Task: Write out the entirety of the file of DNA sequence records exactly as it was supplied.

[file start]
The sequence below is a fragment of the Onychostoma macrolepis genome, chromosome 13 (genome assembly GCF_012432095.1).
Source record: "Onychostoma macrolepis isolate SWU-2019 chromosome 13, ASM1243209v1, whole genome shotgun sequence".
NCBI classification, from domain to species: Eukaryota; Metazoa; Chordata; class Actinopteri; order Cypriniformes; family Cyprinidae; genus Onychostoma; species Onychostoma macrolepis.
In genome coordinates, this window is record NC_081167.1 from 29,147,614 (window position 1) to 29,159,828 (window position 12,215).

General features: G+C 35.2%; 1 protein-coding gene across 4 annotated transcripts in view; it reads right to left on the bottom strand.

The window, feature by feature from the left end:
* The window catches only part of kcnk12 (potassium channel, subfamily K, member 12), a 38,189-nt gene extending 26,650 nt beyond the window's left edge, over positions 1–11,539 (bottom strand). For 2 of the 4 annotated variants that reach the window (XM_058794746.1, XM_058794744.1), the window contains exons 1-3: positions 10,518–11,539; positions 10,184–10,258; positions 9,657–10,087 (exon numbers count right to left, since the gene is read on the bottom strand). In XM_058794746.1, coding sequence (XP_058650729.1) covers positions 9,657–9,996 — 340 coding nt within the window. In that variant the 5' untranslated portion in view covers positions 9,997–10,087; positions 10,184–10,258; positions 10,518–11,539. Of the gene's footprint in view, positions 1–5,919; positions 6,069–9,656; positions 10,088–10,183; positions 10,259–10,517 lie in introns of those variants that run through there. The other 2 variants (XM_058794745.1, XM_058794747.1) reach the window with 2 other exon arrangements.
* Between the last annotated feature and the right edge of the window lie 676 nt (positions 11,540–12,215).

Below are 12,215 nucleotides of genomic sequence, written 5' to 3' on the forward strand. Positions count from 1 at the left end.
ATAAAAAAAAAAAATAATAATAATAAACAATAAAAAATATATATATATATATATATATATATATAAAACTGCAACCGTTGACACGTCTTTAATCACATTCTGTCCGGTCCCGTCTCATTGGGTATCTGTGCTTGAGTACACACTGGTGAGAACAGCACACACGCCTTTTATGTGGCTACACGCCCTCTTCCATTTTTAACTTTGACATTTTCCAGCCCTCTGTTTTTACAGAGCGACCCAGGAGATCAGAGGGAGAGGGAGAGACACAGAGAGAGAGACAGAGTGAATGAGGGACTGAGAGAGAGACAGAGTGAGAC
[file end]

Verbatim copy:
The sequence below is a fragment of the Onychostoma macrolepis genome, chromosome 13 (genome assembly GCF_012432095.1).
Source record: "Onychostoma macrolepis isolate SWU-2019 chromosome 13, ASM1243209v1, whole genome shotgun sequence".
NCBI classification, from domain to species: Eukaryota; Metazoa; Chordata; class Actinopteri; order Cypriniformes; family Cyprinidae; genus Onychostoma; species Onychostoma macrolepis.
In genome coordinates, this window is record NC_081167.1 from 29,147,614 (window position 1) to 29,159,828 (window position 12,215).

General features: G+C 35.2%; 1 protein-coding gene across 4 annotated transcripts in view; it reads right to left on the bottom strand.

The window, feature by feature from the left end:
* The window catches only part of kcnk12 (potassium channel, subfamily K, member 12), a 38,189-nt gene extending 26,650 nt beyond the window's left edge, over positions 1–11,539 (bottom strand). For 2 of the 4 annotated variants that reach the window (XM_058794746.1, XM_058794744.1), the window contains exons 1-3: positions 10,518–11,539; positions 10,184–10,258; positions 9,657–10,087 (exon numbers count right to left, since the gene is read on the bottom strand). In XM_058794746.1, coding sequence (XP_058650729.1) covers positions 9,657–9,996 — 340 coding nt within the window. In that variant the 5' untranslated portion in view covers positions 9,997–10,087; positions 10,184–10,258; positions 10,518–11,539. Of the gene's footprint in view, positions 1–5,919; positions 6,069–9,656; positions 10,088–10,183; positions 10,259–10,517 lie in introns of those variants that run through there. The other 2 variants (XM_058794745.1, XM_058794747.1) reach the window with 2 other exon arrangements.
* Between the last annotated feature and the right edge of the window lie 676 nt (positions 11,540–12,215).

Below are 12,215 nucleotides of genomic sequence, written 5' to 3' on the forward strand. Positions count from 1 at the left end.
ATAAAAAAAAAAAATAATAATAATAAACAATAAAAAATATATATATATATATATATATATATATAAAACTGCAACCGTTGACACGTCTTTAATCACATTCTGTCCGGTCCCGTCTCATTGGGTATCTGTGCTTGAGTACACACTGGTGAGAACAGCACACACGCCTTTTATGTGGCTACACGCCCTCTTCCATTTTTAACTTTGACATTTTCCAGCCCTCTGTTTTTACAGAGCGACCCAGGAGATCAGAGGGAGAGGGAGAGACACAGAGAGAGAGACAGAGTGAATGAGGGACTGAGAGAGAGACAGAGTGAGAC